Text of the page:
Mulato is the perfect for making dried chiles
- Heirloom from Bucerias, Mexico
- Heavy yields of 5-6" peppers
- Initially green, maturing to red
- Mildly hot
- Traditionally dried or used in sauce
MORE ABOUT MULATO CHILE PEPPERS:
(Capsicum annuum) Mulato peppers are very popular in Latin cultures where they are traditionally dried and used in mole and other sauces. There seem to be some slight differences between strains of mulato from different regions. This particular strain was acquired in Bucerias, Mexico and produces mildly hot peppers that are 5-6" in length and 1" in width. Peppers are initially green, but mature to red once ripe. If dried, they will range in color from dark red to almost black, depending on the drying method. Plants grow 24-36" tall with an equal spread and produce steadily throughout the season. Mildly hot. 75 days to harvest. 25 seeds/pkt.
CULTURE: Peppers perform best in well-drained soil that contains plenty of organic matter and adequate phosphorous and calcium. Mulching plants with poly, paper, or natural materials will ensure consistent moisture throughout the root zone.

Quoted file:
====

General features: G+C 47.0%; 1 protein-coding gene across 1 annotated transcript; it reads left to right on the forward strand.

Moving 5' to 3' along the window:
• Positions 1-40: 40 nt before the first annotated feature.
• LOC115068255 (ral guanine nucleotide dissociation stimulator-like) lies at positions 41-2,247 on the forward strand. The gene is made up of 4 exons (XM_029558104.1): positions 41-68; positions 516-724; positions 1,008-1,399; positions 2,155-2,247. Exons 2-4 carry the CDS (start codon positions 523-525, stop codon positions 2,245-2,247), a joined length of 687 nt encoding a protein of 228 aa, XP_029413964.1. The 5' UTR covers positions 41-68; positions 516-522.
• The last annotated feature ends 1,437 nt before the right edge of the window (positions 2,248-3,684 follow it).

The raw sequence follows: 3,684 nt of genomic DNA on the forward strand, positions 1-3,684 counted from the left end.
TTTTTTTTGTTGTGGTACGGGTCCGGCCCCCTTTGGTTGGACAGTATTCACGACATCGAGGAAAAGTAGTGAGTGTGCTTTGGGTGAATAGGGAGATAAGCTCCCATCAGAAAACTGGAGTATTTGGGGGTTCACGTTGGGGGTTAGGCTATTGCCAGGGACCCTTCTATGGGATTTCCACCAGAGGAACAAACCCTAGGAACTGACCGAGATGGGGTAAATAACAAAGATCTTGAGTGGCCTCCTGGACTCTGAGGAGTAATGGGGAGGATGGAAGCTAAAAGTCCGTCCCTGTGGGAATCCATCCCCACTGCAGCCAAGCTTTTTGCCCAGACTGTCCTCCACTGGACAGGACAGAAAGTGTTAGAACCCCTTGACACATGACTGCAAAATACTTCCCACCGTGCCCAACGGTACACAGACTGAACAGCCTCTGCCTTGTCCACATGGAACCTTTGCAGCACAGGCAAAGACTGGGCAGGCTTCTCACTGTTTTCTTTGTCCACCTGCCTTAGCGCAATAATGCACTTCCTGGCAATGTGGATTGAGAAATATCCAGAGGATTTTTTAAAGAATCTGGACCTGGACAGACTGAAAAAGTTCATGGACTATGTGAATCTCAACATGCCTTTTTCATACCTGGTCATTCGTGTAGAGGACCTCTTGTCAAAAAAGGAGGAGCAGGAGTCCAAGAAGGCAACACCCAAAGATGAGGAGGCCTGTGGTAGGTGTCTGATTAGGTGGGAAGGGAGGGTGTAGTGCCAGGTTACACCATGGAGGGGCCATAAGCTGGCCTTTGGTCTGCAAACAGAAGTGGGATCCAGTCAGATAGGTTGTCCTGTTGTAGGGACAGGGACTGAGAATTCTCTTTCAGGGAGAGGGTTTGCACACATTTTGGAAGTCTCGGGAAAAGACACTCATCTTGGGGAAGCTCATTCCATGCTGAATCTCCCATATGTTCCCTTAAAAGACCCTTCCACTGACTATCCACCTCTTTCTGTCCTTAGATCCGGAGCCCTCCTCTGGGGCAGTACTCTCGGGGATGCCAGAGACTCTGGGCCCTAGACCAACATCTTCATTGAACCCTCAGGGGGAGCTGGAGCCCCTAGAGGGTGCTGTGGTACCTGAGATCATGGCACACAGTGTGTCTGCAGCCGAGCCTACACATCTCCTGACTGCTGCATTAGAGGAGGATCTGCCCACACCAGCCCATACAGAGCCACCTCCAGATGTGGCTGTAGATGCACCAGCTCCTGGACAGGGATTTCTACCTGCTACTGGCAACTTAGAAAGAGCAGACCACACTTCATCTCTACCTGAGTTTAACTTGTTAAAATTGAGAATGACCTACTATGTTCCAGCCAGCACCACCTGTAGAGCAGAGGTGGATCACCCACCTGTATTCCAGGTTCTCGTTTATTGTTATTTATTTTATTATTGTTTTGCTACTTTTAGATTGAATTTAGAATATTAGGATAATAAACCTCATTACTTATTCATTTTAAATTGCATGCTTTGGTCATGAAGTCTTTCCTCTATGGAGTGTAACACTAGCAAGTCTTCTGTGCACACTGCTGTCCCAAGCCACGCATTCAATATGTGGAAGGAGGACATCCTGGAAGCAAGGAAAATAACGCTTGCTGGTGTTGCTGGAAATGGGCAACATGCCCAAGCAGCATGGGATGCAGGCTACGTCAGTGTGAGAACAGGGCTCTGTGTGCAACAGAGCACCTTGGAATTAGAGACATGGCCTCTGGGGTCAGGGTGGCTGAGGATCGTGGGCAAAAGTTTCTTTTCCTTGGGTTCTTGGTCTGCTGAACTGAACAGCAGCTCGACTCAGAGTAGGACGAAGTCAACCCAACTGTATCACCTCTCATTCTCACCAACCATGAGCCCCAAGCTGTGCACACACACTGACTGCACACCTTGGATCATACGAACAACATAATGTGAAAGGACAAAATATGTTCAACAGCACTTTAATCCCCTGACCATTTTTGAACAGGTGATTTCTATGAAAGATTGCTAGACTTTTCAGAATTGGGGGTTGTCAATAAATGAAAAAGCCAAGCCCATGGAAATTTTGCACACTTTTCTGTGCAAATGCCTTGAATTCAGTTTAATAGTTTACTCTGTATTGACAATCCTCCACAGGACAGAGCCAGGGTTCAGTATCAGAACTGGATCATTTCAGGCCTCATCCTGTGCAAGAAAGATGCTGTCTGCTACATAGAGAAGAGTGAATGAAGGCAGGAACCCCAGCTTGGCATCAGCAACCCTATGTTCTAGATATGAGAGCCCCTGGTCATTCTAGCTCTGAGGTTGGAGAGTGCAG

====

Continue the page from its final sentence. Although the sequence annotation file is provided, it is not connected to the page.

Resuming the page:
SOWING: For earliest harvest, start seeds indoors 6-8 weeks before the last frost. Sow seeds 1/4" deep in well moistened, sterile seed-starting mix. The ideal temperature for pepper seed germination is 85 degrees. For best results, place a growers heat mat beneath trays until germination has occurred. Under ideal conditions, germination should occur in 10-14 days.
TRANSPLANTING: After danger of frost has passed, set transplants 18-24" apart in rows 24-36" apart. Ensure that plants receive 1-2" of water per week. Avoid over-application of nitrogen as this can cause vegetative growth at the expense of fruit set.
INSECT PESTS: Biological controls such as Bacillus thuringiensis can be effective in controlling climbing cutworms. Aphids, flea beetles, and other hard-shelled insects can be controlled with a simple homemade insecticidal soap solution.
DISEASES AND PROBLEMS: To prevent common pepper diseases like Phytopthora and bacterial spot, avoid watering plants at night or on cool, cloudy days. Excess nitrogen and/or insufficient phosphorous can cause pepper plants to become bushy and produce few blossoms.
HARVEST AND STORAGE: Peppers can be harvested at any time, but should be picked before they become soft or overly mature. Harvesting regularly will encourage further fruit set. Peppers can be stored in the refrigerator for 4 to 5 days.
SAVING SEEDS: Select disease-free plants that are true-to-type. Pepper plants are prone to cross pollination by bees, so precautions should be taken to prevent pollination by insects. Covering plants with mosquito netting is an effective method to protect against pollen contamination.